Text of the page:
<meta http-equiv="refresh" content="1; url=/nojavascript/"> Geometric Sequences and Exponential Functions | CK-12 Foundation
Dismiss
Skip Navigation
You are reading an older version of this FlexBook® textbook: Algebra I Teacher's Edition Go to the latest version.

8.7: Geometric Sequences and Exponential Functions

Created by: CK-12

Learning Objectives

At the end of this lesson, students will be able to:

  • Identify a geometric sequence.
  • Graph a geometric sequence.
  • Solve real-world problems involving geometric sequences.

Vocabulary

Terms introduced in this lesson:

geometric sequence
common ratio
term, n^{\mathrm{th}} term
discrete, continuous

Teaching Strategies and Tips

Use this lesson to show how exponential functions and geometric sequences are related.

  • In a geometric sequence, terms are found by multiplying the same constant to the previous term.
  • For exponential functions, when the input variable is increased by 1, the output variable changes by the value of the growth rate.

Point out that students have two important models of growth in the real world: linear and exponential. Have students compare and contrast them.

  • The terms of an arithmetic sequence are said to grow “linearly.” The terms of a geometric sequence are said to grow “exponentially.”
  • The discrete model of linear growth is S_n = a + nd; where a is the first term and d the common difference. The continuous model is y = mx + b; where b is the y-intercept and m the slope. The discrete model of exponential growth is S_n = ar^{n - 1}; where the first term is a, and r is the common ratio. The continuous model is y = Ab^x.

Additional Examples:

1. Find the common ratio of each geometric sequence.

a. 3, 12, 48, 192, \ldots

b. -1, 1, -1, 1, -1, \ldots

c. 6, -2, \frac{2} {3}, - \frac{2} {9}, \ldots

d. -10, -80, -640, -5120, \ldots

Tips: Have students create scatterplots of the sequences in their calculators.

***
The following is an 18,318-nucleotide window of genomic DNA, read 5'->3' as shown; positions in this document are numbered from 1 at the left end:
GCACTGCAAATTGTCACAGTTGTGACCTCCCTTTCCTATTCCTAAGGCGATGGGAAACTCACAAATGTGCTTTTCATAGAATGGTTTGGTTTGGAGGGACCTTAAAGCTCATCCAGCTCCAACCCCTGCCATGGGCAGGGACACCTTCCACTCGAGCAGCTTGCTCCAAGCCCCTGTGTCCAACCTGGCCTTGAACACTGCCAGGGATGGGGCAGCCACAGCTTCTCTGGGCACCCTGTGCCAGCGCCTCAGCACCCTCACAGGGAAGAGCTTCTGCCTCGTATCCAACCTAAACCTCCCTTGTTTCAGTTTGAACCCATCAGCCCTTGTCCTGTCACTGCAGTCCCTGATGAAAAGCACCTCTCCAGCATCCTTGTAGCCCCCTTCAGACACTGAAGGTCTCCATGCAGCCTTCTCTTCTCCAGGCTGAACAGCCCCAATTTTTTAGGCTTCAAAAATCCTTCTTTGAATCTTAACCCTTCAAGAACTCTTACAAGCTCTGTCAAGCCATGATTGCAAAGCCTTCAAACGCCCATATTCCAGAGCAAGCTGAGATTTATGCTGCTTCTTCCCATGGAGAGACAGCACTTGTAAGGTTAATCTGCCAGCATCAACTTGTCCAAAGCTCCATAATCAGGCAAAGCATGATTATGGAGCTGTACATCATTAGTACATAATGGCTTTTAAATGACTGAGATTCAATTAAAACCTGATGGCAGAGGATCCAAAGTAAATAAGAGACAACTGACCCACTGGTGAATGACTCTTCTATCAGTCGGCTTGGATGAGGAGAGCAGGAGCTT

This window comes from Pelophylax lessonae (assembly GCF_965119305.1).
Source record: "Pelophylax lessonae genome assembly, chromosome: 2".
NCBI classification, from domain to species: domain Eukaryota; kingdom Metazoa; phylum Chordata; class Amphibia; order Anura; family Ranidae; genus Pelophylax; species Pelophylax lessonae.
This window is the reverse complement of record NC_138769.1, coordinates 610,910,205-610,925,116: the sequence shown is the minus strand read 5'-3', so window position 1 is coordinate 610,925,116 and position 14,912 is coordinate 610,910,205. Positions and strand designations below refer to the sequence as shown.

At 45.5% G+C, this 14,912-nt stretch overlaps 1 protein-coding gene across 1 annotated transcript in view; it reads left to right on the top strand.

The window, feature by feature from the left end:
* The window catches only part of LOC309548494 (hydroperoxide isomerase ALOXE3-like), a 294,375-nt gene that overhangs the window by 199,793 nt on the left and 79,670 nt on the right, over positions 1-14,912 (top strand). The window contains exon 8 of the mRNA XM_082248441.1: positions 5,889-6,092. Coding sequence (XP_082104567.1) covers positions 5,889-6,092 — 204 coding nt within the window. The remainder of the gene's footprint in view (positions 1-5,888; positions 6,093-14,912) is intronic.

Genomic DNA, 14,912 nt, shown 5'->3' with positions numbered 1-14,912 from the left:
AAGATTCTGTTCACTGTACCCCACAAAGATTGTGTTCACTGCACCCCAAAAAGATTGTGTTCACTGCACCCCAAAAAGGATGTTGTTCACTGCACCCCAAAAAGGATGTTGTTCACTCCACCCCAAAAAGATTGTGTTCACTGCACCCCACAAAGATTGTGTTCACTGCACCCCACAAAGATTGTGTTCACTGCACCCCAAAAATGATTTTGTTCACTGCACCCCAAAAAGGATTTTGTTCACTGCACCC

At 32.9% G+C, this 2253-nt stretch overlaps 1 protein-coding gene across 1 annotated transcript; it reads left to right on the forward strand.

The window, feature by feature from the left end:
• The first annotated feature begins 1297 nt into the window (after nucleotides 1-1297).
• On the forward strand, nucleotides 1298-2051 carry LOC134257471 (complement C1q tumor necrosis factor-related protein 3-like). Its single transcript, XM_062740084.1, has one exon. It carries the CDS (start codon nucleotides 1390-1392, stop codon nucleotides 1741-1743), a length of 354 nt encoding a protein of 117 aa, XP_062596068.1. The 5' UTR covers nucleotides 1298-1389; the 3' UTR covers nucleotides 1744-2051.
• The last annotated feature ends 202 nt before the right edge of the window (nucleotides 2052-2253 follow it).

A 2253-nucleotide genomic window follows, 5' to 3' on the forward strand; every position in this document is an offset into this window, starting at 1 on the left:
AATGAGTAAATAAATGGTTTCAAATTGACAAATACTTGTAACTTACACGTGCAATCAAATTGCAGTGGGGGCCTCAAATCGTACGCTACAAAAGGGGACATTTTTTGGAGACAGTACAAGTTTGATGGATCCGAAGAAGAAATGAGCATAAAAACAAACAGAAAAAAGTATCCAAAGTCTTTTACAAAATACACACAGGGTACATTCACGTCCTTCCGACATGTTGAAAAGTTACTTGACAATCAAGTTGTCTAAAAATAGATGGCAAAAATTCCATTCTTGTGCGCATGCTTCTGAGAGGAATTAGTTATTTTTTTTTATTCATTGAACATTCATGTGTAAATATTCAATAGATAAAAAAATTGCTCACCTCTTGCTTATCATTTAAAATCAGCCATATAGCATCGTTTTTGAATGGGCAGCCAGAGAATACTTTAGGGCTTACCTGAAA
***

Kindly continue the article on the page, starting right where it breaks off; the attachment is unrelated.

• Allow them to discover how each is related to the value of the common ratio and the sign of the first term.
  • Have them develop an explicit formula for each sequence.

2. A company is offering to pay you one penny on your first day at work and each day after that your salary would triple. Assume you work five days a week.

a. Fill out the tables representing your daily salary for your first two weeks at work, assuming you take the job.

& \text{Monday} && \text{Tuesday} && \text{Wednesday} && \text{Thursday} && \text{Friday}\\& 0.01&&&&&&&&

& \text{Monday} && \text{Tuesday} && \text{Wednesday} && \text{Thursday} && \text{Friday} b. Write an equation to model the growth of your salary.

c. How much will you make at the end of the third week?

3. Solve for the following.

a. In a geometric sequence, a_1 =105 and a_5 = 8505. Find r.

b. In a geometric sequence, a_7 = 4096 and r = 2. Find a_1.

Error Troubleshooting

In Example 1b and Review Questions 5 and 6, students run into difficulty because there are no consecutive terms that can be divided to find the common ratio. Have them use unknowns for the sequence terms starting with the first given term. Solve the resulting equation. See the hint at the end of Example 1b.

Image Attributions

Description

Authors:

Grades:

Date Created:

Feb 22, 2012

Last Modified:

Apr 29, 2014
You can only attach files to None which belong to you
If you would like to associate files with this None, please make a copy first.

Reviews

Please wait...
Please wait...
Image Detail
Sizes: Medium | Original
 
CK.MAT.ENG.TE.1.Algebra-I.8.7

Original text